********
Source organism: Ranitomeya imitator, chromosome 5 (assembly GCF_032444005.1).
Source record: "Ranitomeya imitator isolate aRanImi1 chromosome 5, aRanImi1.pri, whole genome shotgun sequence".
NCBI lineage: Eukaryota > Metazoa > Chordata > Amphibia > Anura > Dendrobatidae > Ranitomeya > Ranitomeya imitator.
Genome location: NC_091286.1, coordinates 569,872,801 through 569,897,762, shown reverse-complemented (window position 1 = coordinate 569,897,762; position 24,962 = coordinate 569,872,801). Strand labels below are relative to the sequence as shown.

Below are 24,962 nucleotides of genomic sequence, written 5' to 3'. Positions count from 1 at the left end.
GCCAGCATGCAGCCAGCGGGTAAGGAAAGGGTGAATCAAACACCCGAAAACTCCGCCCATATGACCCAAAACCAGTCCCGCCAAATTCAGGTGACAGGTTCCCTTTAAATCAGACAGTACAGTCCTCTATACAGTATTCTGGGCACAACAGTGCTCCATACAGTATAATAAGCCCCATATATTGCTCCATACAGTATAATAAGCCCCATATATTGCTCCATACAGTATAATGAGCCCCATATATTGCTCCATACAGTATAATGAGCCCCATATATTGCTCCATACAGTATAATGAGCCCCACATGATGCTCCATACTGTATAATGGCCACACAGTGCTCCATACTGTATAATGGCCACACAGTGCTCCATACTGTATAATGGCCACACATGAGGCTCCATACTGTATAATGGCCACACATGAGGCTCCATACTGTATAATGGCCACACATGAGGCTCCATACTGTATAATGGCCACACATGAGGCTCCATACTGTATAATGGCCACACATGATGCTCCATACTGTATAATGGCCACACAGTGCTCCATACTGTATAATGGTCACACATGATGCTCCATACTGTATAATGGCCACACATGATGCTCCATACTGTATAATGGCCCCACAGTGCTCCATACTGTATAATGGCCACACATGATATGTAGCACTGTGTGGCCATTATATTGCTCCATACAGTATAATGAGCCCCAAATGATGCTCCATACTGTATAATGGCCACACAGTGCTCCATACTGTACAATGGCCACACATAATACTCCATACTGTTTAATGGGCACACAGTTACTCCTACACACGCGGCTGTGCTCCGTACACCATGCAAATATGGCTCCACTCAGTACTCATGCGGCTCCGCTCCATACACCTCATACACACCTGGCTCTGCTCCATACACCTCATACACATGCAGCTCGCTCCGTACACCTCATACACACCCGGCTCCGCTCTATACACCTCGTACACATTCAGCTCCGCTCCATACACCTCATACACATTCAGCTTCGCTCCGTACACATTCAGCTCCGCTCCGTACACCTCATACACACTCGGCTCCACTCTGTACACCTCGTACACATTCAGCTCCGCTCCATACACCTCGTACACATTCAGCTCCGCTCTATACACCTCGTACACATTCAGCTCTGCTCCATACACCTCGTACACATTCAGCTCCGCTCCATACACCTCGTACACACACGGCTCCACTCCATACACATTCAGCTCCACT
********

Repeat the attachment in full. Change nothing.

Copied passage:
Source organism: Ranitomeya imitator, chromosome 5 (assembly GCF_032444005.1).
Source record: "Ranitomeya imitator isolate aRanImi1 chromosome 5, aRanImi1.pri, whole genome shotgun sequence".
NCBI lineage: Eukaryota > Metazoa > Chordata > Amphibia > Anura > Dendrobatidae > Ranitomeya > Ranitomeya imitator.
Genome location: NC_091286.1, coordinates 569,872,801 through 569,897,762, shown reverse-complemented (window position 1 = coordinate 569,897,762; position 24,962 = coordinate 569,872,801). Strand labels below are relative to the sequence as shown.

Below are 24,962 nucleotides of genomic sequence, written 5' to 3'. Positions count from 1 at the left end.
GCCAGCATGCAGCCAGCGGGTAAGGAAAGGGTGAATCAAACACCCGAAAACTCCGCCCATATGACCCAAAACCAGTCCCGCCAAATTCAGGTGACAGGTTCCCTTTAAATCAGACAGTACAGTCCTCTATACAGTATTCTGGGCACAACAGTGCTCCATACAGTATAATAAGCCCCATATATTGCTCCATACAGTATAATAAGCCCCATATATTGCTCCATACAGTATAATGAGCCCCATATATTGCTCCATACAGTATAATGAGCCCCATATATTGCTCCATACAGTATAATGAGCCCCACATGATGCTCCATACTGTATAATGGCCACACAGTGCTCCATACTGTATAATGGCCACACAGTGCTCCATACTGTATAATGGCCACACATGAGGCTCCATACTGTATAATGGCCACACATGAGGCTCCATACTGTATAATGGCCACACATGAGGCTCCATACTGTATAATGGCCACACATGAGGCTCCATACTGTATAATGGCCACACATGATGCTCCATACTGTATAATGGCCACACAGTGCTCCATACTGTATAATGGTCACACATGATGCTCCATACTGTATAATGGCCACACATGATGCTCCATACTGTATAATGGCCCCACAGTGCTCCATACTGTATAATGGCCACACATGATATGTAGCACTGTGTGGCCATTATATTGCTCCATACAGTATAATGAGCCCCAAATGATGCTCCATACTGTATAATGGCCACACAGTGCTCCATACTGTACAATGGCCACACATAATACTCCATACTGTTTAATGGGCACACAGTTACTCCTACACACGCGGCTGTGCTCCGTACACCATGCAAATATGGCTCCACTCAGTACTCATGCGGCTCCGCTCCATACACCTCATACACACCTGGCTCTGCTCCATACACCTCATACACATGCAGCTCGCTCCGTACACCTCATACACACCCGGCTCCGCTCTATACACCTCGTACACATTCAGCTCCGCTCCATACACCTCATACACATTCAGCTTCGCTCCGTACACATTCAGCTCCGCTCCGTACACCTCATACACACTCGGCTCCACTCTGTACACCTCGTACACATTCAGCTCCGCTCCATACACCTCGTACACATTCAGCTCCGCTCTATACACCTCGTACACATTCAGCTCTGCTCCATACACCTCGTACACATTCAGCTCCGCTCCATACACCTCGTACACACACGGCTCCACTCCATACACATTCAGCTCCACT